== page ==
NURSES and midwives from across the country pitched tents in front of the Government Office determined to spend two nights protesting against what they consider low wages. They also protested outside the Constitutional Court in Košice. On the protest's second day, Trade Unions of Nurses and Midwives (OZSaPA) Chairwoman Monika Kavecká was critical of disinterested state officials, but Prime Minister Robert Fico later met with representatives of the nurses.
“There are 40,000 of us and still nobody cares,” Kavecká told the SITA newswire October 3.
The meeting with Fico concluded with Fico saying he pledged to help nurses at state facilities and nurses saying nothing concrete was promised.
The nurses’ largest grievance comes in reaction to a Constitutional Court negation of a law authorising increased minimum salaries. The scrapped law had guaranteed wages between €640 to €928 per month depending on professional area of emphasis.
“We want to point out the current situation, our legislative homelessness where we have found ourselves due to the decision of the Constitutional Court,” Slovak Chamber of Nurses and Midwives President Iveta Lazorová told The Slovak Spectator.
The last straw for nurses was Health Minister Zuzana Zvolenská’s September 25 response to wage demands: there is no money. Zvolenská visited the nurses’ tent village and according to the SITA newswire left a note that said, “I firmly believe that next time we will be camping only to relax and have a good time”.
The Health Ministry however insists that nurses at state-controlled facilities earn money at the level indicated by the scrapped law. Officials said that in October the average salary of nurses at state health care institutions is €1,016 and at hospitals it should be €909 in gross salary terms, SITA reported.
The nurses insist the previous health minister had guaranteed the finances for higher salaries for the nurses “while the current minister has allocated €50 million for this purpose”.
“We are asking where the money is,” Lazorová told The Slovak Spectator. “We are convinced that it is not the missing funds but their ineffective redistribution that are the main problems of the health care sector.”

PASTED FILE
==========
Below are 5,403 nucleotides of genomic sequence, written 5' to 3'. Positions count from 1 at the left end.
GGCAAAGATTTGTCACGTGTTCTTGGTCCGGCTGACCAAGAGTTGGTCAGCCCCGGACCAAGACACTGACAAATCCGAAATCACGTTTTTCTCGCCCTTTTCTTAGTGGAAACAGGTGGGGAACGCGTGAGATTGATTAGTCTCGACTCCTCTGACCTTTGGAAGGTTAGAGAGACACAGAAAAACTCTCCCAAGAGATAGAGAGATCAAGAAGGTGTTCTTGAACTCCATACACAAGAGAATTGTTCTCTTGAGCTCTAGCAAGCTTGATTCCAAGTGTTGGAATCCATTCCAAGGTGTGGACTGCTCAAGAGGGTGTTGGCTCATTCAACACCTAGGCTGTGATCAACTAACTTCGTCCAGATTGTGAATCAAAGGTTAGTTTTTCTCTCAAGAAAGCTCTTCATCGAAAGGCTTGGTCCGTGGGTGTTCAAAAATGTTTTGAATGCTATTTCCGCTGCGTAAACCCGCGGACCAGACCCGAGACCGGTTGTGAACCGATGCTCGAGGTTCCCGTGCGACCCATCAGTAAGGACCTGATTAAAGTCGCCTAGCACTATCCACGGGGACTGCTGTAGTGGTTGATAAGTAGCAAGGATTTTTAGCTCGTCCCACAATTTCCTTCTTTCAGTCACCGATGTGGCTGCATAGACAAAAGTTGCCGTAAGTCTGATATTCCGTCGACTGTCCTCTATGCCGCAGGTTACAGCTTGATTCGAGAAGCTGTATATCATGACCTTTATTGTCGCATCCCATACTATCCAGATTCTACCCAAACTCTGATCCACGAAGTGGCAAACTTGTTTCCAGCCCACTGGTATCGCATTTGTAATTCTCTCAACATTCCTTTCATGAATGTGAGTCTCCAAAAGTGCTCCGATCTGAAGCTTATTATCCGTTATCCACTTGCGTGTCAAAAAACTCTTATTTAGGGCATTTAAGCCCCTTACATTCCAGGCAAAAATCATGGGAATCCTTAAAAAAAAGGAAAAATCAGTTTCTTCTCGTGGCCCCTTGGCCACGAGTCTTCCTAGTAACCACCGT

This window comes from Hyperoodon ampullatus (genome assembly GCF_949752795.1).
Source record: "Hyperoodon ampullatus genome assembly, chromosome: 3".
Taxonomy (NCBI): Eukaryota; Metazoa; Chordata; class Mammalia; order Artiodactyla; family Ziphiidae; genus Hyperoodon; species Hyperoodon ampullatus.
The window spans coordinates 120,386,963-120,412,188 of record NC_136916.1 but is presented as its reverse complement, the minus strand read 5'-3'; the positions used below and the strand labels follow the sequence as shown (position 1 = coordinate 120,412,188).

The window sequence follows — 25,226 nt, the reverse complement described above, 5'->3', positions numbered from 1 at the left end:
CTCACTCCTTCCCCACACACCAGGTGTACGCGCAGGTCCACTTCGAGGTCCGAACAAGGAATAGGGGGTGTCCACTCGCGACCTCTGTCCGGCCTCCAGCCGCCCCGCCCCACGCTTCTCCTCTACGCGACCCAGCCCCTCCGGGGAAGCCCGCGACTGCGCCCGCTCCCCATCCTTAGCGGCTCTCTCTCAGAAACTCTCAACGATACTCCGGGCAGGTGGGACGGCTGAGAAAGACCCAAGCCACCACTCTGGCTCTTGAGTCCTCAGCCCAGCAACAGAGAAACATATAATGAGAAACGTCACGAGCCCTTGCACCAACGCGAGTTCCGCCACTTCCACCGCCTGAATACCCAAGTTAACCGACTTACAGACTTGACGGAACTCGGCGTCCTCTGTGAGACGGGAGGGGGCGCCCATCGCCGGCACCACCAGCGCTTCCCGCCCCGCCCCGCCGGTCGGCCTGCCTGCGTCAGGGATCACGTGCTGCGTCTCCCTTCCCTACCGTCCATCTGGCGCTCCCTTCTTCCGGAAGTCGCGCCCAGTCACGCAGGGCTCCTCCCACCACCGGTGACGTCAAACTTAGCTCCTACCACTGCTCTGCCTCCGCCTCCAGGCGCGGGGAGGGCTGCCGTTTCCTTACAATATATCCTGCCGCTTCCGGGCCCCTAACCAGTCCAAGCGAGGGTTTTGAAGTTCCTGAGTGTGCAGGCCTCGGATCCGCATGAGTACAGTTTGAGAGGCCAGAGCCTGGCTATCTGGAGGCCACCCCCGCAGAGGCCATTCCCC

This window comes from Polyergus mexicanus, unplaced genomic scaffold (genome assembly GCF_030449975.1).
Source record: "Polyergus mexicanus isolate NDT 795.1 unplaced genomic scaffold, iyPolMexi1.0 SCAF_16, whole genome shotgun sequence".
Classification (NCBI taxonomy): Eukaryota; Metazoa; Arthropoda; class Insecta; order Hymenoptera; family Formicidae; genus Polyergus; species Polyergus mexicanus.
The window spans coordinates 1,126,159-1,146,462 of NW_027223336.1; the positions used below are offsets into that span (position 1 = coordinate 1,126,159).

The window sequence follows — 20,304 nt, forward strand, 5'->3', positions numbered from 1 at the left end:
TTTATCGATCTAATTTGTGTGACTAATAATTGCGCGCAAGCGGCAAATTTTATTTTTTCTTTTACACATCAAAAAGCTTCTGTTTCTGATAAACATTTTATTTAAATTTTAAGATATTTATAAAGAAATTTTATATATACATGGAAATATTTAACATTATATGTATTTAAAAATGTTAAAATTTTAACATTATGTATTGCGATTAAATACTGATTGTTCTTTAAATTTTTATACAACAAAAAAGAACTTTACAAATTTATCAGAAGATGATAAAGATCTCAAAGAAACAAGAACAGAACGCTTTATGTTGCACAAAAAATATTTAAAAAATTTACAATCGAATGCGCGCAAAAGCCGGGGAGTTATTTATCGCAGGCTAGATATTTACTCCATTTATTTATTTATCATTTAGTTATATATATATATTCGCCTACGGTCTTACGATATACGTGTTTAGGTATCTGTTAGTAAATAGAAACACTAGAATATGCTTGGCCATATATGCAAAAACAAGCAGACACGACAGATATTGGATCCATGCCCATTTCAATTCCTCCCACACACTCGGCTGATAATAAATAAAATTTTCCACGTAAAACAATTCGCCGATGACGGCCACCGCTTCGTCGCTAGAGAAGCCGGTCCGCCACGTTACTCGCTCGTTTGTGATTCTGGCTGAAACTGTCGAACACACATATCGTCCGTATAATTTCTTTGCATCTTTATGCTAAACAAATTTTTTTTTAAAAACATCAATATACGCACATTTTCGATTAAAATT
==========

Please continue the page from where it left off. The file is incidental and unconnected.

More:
The nurses have however said that the protest is not only about their wage claims but also other problems. They object to the revision to the Criminal Code, which criminalises health-care workers for not coming to work during a state of emergency, as announced by the government. The nurses and midwives also insist that there are 30 patients per one nurse in Slovakia while the European average is 10 patients per nurse, SITA wrote.
The protest was a surprise for the Health Ministry. Zvolenská met with the nurses’ associations immediately after delivering the ruling of the Constitutional Court.
Moreover, at their last meeting both associations agreed to steps proposed by the ministry and promised to cooperate in preparing new legislation, ministry spokeswoman Zuzana Čižmáriková told The Slovak Spectator.
Nevertheless, Lazorová has said that since the respective law was suspended, the nurses have had only formal meetings with the ministry which brought no result.
“The minister always heard us and said she understands us while promising to solve the situation,” Lazorová said.
The Medical Trade Unions (LOZ) and Health Policy Institute supported the protest with Peter Visolajský, head of the LOZ, saying that medical employees are entitled to legitimate guarantee of salaries, SITA reported.
Fight for higher salaries
The disputed legislation, passed by parliament in February 2012, following negotiations between the SKSaPA and the government, was to prevent the salaries of nurses and midwives from falling under a certain level. The minimum starting salary for a nurse or midwife without practical experience was to be at least €640 a month, which would increase over the next three years to reach €666 per month. A nurse’s minimum salary was then supposed to increase every three months until it reaches €928 after 33 years of work experience.
The rules applied to all nurses and midwives, not only those working for state-run health-care facilities. Yet, despite the law coming into force on April 1, 2012, some hospitals and private doctors avoided having to comply with the law by cutting the working hours of nurses or reclassifying them into lower-paid positions.
The Slovak Medical Chamber (LOZ) disputed the constitutionality of the law in March 2012, with the Office of the General Prosecutor filing a complaint with the Constitutional Court in July 2012.
The prosecutor’s office argued that the law was unconstitutional because it covered only certain health-care workers, nurses and midwives, and that there was a lack of authorised funds available to pay the higher minimum salaries. Moreover, the prosecutor’s office also mentioned an analysis by the Health Ministry, according to which some nurses might have received higher salaries than doctors working in the same clinic, the TASR newswire reported.
The ruling provoked waves of discontent among nurses, who took to the streets in protest. In November, the Slovak Chamber of Nurses and Midwives, along with the Nurse and Midwife Labour Union, formulated eight demands and set up a deadline for each to be fulfilled. Among the demands, nurses and other health-care personnel were seeking higher salaries and an end to social uncertainties like long hours and low pensions.